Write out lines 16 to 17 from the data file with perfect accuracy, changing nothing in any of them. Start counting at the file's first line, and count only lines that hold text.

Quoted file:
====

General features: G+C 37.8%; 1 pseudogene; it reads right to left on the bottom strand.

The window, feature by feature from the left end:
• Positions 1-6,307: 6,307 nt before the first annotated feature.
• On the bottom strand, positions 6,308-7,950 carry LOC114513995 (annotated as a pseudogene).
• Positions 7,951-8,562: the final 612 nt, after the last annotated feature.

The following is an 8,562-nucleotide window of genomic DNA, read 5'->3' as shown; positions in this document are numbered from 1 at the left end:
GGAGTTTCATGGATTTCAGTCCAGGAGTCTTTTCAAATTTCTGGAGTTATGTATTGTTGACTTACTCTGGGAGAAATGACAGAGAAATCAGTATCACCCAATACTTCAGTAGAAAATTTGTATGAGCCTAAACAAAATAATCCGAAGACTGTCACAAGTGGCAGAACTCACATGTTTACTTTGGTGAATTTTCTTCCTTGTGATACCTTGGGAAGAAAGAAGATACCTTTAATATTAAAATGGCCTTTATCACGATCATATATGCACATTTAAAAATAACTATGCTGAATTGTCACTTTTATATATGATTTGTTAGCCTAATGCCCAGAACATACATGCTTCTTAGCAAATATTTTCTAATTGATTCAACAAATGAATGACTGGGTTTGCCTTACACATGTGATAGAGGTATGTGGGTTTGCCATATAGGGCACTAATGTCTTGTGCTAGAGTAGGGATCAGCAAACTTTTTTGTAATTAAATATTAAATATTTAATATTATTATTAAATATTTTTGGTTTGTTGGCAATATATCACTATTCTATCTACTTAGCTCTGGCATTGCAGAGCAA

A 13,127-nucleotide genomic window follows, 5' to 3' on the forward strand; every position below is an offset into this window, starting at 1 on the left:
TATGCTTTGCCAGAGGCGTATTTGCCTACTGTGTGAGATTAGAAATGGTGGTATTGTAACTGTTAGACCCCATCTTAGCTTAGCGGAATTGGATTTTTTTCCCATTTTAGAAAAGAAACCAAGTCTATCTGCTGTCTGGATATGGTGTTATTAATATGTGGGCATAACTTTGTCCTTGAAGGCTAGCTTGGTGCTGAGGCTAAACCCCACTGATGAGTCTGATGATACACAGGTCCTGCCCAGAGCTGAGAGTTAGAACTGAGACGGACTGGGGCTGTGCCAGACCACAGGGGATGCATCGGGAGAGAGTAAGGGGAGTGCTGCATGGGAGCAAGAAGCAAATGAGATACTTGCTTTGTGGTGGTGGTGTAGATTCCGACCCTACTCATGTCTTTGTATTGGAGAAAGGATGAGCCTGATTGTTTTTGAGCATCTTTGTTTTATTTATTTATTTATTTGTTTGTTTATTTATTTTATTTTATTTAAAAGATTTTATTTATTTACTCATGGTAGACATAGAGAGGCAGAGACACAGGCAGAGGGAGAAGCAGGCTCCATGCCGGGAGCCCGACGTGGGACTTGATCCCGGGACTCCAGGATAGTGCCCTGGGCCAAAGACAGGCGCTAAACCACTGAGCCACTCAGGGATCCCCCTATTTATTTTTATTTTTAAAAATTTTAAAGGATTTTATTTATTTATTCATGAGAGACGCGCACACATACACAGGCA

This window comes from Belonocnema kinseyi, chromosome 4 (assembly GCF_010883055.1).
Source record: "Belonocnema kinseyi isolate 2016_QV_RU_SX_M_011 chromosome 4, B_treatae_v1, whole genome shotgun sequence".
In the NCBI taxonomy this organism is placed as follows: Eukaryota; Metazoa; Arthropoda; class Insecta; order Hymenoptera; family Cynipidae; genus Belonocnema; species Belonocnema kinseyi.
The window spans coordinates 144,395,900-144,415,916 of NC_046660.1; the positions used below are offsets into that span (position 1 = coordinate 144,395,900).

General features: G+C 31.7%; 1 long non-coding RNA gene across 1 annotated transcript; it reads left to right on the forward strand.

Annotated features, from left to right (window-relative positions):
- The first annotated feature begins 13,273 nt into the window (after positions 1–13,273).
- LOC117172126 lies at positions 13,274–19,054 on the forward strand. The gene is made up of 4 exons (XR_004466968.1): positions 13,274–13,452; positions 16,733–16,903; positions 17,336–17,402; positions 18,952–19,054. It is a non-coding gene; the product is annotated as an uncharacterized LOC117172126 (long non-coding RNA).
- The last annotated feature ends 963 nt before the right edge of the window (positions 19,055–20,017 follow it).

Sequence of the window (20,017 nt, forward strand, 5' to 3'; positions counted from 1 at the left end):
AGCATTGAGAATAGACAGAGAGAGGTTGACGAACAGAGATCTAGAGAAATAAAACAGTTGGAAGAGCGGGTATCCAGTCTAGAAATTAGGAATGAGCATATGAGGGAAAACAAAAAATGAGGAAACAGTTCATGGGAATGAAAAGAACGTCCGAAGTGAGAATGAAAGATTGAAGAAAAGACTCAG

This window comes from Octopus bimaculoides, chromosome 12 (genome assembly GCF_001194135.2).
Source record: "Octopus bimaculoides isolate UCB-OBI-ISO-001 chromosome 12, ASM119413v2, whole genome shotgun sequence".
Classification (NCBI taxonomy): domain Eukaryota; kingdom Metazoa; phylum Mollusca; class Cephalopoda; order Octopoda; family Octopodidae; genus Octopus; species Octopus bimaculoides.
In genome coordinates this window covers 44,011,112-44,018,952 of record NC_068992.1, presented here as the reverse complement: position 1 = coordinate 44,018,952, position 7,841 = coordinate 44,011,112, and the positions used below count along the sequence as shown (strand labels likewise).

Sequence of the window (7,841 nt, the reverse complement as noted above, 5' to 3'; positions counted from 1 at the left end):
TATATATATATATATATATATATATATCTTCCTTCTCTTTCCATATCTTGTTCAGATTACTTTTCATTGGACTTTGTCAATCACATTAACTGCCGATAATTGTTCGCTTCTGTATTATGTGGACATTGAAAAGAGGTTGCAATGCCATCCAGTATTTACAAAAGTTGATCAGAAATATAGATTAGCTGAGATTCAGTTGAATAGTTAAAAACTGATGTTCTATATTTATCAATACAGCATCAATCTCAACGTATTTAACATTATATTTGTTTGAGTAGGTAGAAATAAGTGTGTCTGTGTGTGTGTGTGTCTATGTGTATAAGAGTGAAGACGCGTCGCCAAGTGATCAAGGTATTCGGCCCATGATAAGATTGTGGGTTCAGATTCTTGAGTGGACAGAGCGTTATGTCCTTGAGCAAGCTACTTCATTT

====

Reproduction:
- The first annotated feature begins 13,273 nt into the window (after positions 1–13,273).
- LOC117172126 lies at positions 13,274–19,054 on the forward strand. The gene is made up of 4 exons (XR_004466968.1): positions 13,274–13,452; positions 16,733–16,903; positions 17,336–17,402; positions 18,952–19,054. It is a non-coding gene; the product is annotated as an uncharacterized LOC117172126 (long non-coding RNA).